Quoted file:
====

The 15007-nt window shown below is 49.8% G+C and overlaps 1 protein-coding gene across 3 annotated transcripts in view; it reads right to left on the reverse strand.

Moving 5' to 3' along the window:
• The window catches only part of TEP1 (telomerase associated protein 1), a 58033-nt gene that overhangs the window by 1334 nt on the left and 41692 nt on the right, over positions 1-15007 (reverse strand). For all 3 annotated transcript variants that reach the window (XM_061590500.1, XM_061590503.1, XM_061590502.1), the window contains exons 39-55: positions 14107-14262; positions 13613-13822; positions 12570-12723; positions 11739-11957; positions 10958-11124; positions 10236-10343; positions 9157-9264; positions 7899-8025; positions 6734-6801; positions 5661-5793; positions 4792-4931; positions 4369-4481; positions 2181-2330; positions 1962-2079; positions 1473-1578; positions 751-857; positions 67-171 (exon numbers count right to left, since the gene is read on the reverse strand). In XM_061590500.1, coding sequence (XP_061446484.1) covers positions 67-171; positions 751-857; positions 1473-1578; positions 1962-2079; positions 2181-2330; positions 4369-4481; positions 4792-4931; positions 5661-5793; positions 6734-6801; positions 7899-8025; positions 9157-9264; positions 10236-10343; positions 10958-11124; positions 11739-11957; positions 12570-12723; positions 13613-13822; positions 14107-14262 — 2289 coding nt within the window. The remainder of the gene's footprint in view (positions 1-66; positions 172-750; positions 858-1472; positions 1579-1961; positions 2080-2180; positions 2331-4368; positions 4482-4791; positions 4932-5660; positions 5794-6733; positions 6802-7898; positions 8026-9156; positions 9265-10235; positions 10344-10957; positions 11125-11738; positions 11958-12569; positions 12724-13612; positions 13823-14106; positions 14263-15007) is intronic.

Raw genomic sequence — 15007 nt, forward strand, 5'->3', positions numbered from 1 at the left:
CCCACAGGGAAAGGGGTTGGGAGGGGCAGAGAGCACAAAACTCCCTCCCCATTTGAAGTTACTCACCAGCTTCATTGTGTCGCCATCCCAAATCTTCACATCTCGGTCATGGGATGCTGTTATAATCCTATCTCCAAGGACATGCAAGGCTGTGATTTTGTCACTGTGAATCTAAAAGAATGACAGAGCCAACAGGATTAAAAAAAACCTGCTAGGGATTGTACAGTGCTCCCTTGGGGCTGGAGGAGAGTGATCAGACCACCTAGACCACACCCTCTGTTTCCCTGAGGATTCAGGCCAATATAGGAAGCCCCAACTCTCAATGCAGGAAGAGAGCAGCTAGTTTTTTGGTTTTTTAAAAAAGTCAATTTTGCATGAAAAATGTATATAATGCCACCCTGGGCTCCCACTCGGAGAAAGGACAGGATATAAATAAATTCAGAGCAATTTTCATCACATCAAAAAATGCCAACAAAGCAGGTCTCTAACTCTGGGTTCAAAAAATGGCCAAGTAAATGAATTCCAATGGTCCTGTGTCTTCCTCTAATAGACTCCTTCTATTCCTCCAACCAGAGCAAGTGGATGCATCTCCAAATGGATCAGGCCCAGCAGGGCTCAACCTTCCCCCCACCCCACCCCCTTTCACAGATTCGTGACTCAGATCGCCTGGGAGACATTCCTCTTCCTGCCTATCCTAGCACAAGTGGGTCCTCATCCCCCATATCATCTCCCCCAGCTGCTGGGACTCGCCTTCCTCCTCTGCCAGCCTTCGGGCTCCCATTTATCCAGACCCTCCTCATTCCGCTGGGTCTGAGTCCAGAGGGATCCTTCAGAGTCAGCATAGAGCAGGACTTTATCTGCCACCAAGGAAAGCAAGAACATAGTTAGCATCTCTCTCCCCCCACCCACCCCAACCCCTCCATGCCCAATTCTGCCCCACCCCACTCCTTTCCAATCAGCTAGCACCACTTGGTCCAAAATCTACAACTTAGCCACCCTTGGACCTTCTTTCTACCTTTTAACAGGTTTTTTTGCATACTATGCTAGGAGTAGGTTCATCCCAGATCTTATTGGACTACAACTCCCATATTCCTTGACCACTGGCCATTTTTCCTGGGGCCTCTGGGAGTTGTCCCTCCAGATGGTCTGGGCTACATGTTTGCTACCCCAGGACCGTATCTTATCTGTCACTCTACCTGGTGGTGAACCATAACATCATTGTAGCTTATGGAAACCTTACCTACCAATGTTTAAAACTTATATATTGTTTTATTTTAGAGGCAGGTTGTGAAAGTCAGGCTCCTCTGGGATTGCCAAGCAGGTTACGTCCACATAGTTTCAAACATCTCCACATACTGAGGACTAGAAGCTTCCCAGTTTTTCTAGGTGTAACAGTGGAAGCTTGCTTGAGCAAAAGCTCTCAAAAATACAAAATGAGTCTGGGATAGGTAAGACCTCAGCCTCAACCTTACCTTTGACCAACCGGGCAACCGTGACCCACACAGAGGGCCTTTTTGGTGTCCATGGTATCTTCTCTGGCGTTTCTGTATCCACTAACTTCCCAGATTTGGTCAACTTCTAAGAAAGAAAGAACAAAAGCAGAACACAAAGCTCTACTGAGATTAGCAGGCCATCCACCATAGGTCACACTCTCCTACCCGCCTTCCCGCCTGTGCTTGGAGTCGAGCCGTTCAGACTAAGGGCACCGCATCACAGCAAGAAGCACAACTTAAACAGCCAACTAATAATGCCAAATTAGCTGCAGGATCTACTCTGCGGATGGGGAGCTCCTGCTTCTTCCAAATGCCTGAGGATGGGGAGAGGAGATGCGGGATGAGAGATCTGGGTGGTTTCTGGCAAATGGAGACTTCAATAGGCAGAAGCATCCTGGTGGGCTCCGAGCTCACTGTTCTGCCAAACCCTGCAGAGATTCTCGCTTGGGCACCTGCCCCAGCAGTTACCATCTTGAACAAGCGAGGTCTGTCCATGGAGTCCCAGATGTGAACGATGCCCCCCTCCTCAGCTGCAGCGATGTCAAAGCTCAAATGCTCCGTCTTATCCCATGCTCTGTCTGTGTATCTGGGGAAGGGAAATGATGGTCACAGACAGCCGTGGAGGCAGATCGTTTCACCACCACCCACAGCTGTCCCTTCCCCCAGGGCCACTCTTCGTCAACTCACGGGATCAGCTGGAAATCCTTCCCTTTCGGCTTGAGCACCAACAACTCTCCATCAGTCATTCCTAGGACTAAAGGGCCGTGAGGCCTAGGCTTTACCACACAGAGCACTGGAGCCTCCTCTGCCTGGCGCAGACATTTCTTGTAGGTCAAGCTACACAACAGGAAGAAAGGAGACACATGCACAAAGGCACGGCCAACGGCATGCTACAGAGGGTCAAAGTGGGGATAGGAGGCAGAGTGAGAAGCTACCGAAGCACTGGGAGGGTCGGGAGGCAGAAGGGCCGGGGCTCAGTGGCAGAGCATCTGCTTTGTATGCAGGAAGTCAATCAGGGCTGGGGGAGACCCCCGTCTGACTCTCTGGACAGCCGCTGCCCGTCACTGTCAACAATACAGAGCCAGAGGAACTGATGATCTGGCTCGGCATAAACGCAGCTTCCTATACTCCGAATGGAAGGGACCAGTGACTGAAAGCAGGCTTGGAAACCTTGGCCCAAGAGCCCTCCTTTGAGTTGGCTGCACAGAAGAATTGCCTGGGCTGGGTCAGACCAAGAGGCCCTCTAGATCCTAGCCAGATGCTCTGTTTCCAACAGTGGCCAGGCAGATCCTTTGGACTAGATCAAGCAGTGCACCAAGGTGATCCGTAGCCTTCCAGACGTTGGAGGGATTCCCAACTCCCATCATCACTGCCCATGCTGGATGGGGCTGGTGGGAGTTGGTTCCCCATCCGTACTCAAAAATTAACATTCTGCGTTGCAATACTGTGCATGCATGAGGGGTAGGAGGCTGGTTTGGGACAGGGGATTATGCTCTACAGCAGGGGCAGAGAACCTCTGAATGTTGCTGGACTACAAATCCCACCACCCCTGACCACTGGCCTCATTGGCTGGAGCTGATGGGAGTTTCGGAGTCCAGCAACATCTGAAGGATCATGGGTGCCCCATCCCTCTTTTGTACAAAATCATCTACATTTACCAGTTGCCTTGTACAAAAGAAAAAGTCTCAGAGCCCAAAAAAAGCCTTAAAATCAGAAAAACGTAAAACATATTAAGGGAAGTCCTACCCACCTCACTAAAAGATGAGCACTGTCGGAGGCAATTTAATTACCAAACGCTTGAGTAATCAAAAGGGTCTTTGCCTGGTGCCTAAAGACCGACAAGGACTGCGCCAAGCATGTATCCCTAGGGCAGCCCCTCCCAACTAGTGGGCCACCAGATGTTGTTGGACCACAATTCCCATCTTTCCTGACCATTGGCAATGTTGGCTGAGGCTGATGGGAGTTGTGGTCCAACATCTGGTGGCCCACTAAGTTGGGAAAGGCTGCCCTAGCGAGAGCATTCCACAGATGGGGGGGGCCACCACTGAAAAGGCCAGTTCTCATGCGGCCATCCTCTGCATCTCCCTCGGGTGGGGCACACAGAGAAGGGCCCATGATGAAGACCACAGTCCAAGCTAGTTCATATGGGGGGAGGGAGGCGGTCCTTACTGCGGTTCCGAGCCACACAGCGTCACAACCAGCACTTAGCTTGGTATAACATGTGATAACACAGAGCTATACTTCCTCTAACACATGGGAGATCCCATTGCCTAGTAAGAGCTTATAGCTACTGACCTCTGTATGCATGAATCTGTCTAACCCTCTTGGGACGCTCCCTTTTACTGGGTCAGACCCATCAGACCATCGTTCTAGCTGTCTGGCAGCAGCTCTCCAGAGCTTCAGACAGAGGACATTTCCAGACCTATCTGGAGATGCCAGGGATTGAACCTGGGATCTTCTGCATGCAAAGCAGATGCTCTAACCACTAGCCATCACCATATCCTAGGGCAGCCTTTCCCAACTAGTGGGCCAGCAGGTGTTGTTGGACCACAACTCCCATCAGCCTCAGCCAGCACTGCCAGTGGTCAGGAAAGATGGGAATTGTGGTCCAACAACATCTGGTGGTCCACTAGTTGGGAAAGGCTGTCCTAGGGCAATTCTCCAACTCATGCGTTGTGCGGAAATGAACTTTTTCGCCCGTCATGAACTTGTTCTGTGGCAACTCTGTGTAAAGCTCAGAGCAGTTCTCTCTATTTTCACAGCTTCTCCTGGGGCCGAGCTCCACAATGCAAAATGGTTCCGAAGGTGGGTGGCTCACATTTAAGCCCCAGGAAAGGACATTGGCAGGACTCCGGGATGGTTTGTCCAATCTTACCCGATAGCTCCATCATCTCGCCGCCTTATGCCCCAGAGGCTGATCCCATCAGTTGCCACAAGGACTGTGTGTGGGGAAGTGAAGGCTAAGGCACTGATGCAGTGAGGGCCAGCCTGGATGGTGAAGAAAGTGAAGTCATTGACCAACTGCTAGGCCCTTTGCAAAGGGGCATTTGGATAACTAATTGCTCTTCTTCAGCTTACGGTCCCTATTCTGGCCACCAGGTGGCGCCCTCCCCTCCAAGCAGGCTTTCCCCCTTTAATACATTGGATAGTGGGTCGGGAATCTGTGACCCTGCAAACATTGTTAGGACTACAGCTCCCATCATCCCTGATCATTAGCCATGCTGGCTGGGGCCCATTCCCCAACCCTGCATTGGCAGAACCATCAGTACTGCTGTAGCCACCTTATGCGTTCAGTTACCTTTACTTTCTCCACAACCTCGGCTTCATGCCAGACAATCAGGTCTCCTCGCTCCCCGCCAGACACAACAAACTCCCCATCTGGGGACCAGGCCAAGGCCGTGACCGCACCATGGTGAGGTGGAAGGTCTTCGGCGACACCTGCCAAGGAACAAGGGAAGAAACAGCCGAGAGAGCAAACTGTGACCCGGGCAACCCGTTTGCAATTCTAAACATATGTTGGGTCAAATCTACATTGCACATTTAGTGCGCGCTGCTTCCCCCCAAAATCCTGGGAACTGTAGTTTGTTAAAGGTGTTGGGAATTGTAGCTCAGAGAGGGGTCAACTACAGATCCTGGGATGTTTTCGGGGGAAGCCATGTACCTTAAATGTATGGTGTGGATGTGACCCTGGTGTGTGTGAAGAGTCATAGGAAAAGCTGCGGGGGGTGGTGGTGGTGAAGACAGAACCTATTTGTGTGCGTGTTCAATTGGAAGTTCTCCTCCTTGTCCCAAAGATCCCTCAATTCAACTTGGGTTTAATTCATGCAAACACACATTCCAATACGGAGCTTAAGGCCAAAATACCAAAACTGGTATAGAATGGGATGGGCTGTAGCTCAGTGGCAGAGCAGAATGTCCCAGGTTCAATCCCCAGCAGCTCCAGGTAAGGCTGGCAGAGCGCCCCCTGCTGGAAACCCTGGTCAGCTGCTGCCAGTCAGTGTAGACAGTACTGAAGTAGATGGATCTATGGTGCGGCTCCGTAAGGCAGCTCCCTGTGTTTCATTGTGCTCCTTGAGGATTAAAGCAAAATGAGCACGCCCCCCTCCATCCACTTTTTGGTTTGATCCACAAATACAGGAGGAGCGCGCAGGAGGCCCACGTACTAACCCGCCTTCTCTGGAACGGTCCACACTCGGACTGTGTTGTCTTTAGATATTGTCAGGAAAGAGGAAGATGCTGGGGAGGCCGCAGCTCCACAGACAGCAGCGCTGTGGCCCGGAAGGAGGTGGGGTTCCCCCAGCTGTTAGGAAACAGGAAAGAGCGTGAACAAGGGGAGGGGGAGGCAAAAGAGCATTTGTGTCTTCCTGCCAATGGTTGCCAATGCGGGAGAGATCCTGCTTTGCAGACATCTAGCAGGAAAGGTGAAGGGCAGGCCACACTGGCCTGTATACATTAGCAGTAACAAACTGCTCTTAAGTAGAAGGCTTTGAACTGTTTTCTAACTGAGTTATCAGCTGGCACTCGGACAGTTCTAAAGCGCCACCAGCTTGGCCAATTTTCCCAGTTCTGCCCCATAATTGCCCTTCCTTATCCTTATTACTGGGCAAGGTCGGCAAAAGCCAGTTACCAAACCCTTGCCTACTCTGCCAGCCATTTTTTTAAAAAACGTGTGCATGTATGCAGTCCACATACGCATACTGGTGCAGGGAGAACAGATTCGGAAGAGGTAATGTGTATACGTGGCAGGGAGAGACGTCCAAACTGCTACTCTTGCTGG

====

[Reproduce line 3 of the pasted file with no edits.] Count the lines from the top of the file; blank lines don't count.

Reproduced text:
• The window catches only part of TEP1 (telomerase associated protein 1), a 58033-nt gene that overhangs the window by 1334 nt on the left and 41692 nt on the right, over positions 1-15007 (reverse strand). For all 3 annotated transcript variants that reach the window (XM_061590500.1, XM_061590503.1, XM_061590502.1), the window contains exons 39-55: positions 14107-14262; positions 13613-13822; positions 12570-12723; positions 11739-11957; positions 10958-11124; positions 10236-10343; positions 9157-9264; positions 7899-8025; positions 6734-6801; positions 5661-5793; positions 4792-4931; positions 4369-4481; positions 2181-2330; positions 1962-2079; positions 1473-1578; positions 751-857; positions 67-171 (exon numbers count right to left, since the gene is read on the reverse strand). In XM_061590500.1, coding sequence (XP_061446484.1) covers positions 67-171; positions 751-857; positions 1473-1578; positions 1962-2079; positions 2181-2330; positions 4369-4481; positions 4792-4931; positions 5661-5793; positions 6734-6801; positions 7899-8025; positions 9157-9264; positions 10236-10343; positions 10958-11124; positions 11739-11957; positions 12570-12723; positions 13613-13822; positions 14107-14262 — 2289 coding nt within the window. The remainder of the gene's footprint in view (positions 1-66; positions 172-750; positions 858-1472; positions 1579-1961; positions 2080-2180; positions 2331-4368; positions 4482-4791; positions 4932-5660; positions 5794-6733; positions 6802-7898; positions 8026-9156; positions 9265-10235; positions 10344-10957; positions 11125-11738; positions 11958-12569; positions 12724-13612; positions 13823-14106; positions 14263-15007) is intronic.